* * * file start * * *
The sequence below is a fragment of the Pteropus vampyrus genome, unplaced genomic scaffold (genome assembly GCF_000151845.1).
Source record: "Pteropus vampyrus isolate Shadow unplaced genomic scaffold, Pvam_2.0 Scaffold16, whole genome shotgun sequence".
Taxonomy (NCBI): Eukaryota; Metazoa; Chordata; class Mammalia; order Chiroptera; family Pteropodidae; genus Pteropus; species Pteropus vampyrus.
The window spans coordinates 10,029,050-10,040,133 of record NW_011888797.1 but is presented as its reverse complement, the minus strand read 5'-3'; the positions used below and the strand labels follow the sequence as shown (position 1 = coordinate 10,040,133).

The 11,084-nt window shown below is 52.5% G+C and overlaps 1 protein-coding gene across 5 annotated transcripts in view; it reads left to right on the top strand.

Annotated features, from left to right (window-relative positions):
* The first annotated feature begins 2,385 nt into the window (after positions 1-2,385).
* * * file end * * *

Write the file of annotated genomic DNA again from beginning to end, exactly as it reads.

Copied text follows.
The sequence below is a fragment of the Pteropus vampyrus genome, unplaced genomic scaffold (genome assembly GCF_000151845.1).
Source record: "Pteropus vampyrus isolate Shadow unplaced genomic scaffold, Pvam_2.0 Scaffold16, whole genome shotgun sequence".
Taxonomy (NCBI): Eukaryota; Metazoa; Chordata; class Mammalia; order Chiroptera; family Pteropodidae; genus Pteropus; species Pteropus vampyrus.
The window spans coordinates 10,029,050-10,040,133 of record NW_011888797.1 but is presented as its reverse complement, the minus strand read 5'-3'; the positions used below and the strand labels follow the sequence as shown (position 1 = coordinate 10,040,133).

The 11,084-nt window shown below is 52.5% G+C and overlaps 1 protein-coding gene across 5 annotated transcripts in view; it reads left to right on the top strand.

Annotated features, from left to right (window-relative positions):
* The first annotated feature begins 2,385 nt into the window (after positions 1-2,385).